This very small moss is readily overlooked, although once it, and its habitats are known, it is relatively easily recognised. In its typical upland, base-rich habitats it may be quite robust. In the field, it has a distinctive though subtle appearance that is rather hard to describe. Its uppermost leaves are pale green giving way to orange to brown leaves below. Its strongly papillose leaf cells scatter the light, making the leaves look opaque and matt and this will help to distinguish it from some similar-looking species.
B. recurvirostrum also often grows in the same places and looks similar, although it is often red-tinted and may have erect capsules held on a long, deep red seta. The most certain way to tell them apart is to check for the bright red, potato-like rhizoidal tubers of B. ferruginascens – best seen under a microscope but with practice these can often be seen in the field with a hand lens.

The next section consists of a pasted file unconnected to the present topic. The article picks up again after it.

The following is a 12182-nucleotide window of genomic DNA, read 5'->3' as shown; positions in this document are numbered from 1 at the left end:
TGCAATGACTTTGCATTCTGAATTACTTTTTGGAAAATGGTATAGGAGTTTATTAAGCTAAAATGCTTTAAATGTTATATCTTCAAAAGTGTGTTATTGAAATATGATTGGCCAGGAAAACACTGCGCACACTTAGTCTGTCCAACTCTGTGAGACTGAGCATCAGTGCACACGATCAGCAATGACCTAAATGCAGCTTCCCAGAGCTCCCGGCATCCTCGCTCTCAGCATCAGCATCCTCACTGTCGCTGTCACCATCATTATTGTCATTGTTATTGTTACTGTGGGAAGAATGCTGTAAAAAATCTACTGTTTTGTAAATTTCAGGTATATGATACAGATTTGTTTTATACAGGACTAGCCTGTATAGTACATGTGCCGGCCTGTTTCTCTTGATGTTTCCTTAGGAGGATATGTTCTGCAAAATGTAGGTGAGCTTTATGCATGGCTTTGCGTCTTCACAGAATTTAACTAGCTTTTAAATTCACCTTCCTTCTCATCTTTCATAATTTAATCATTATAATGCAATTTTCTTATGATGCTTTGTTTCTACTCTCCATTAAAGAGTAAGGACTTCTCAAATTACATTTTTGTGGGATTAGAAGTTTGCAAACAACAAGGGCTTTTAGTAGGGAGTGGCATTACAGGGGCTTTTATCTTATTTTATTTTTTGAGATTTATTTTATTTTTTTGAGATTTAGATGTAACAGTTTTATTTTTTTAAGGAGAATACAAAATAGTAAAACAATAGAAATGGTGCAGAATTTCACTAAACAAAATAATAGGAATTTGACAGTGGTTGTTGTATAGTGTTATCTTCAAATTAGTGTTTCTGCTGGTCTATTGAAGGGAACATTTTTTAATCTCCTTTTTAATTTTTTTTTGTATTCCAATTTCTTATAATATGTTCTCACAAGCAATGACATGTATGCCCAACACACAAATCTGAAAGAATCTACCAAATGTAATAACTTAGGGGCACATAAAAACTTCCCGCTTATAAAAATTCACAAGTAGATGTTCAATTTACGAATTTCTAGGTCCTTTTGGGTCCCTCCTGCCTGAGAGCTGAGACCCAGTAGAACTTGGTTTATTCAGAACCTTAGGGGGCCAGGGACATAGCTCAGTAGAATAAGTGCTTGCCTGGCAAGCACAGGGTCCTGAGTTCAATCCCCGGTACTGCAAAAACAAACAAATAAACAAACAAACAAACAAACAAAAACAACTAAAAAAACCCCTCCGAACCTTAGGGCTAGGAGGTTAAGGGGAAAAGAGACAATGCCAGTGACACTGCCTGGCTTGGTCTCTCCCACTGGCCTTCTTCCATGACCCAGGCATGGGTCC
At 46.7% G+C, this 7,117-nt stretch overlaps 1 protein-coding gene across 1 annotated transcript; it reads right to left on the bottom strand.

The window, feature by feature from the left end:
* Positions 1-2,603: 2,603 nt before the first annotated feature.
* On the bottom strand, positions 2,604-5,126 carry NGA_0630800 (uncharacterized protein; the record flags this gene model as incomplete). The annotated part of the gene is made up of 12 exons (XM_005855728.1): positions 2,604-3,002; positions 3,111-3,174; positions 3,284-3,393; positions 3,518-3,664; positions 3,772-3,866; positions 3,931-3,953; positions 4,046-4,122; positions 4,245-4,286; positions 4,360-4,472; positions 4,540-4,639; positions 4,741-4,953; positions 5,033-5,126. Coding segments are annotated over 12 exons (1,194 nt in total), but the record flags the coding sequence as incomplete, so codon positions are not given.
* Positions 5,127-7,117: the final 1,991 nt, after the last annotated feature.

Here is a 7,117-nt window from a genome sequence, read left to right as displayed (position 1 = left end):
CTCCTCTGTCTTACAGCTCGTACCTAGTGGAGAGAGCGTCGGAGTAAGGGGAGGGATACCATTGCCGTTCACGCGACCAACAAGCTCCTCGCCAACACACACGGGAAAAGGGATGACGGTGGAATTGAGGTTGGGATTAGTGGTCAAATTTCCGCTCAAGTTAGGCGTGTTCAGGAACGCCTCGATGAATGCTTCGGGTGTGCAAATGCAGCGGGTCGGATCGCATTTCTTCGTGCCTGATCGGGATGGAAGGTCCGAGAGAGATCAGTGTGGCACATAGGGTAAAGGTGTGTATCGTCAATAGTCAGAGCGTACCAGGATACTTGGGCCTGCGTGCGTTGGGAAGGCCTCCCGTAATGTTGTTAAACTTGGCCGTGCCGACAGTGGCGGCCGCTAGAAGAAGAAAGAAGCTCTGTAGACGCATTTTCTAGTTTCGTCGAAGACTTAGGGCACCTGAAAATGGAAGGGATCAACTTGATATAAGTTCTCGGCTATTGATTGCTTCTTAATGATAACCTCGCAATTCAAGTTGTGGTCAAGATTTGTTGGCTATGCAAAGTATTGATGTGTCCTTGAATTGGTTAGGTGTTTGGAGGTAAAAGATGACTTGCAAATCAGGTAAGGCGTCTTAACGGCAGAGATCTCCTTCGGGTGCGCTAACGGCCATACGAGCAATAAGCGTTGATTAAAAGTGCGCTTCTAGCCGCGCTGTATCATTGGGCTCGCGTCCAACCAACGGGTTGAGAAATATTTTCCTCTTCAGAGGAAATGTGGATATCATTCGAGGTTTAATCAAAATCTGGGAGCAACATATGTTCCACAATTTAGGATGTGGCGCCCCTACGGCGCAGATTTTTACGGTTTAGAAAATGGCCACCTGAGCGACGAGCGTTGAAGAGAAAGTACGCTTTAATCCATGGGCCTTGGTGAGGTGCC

In recent years B. ferruginascens has been spreading into new habitats in lowland limestone districts. It normally likes compacted ground where some disturbance prevents competition from other species, for example in footpaths. In other areas, it is sometimes found on plantation tracks surfaced with crushed limestone. These lowland plants are generally much smaller than their upland counterparts and may take dedicated searching of suitable habitat to find.Read the Field Guide account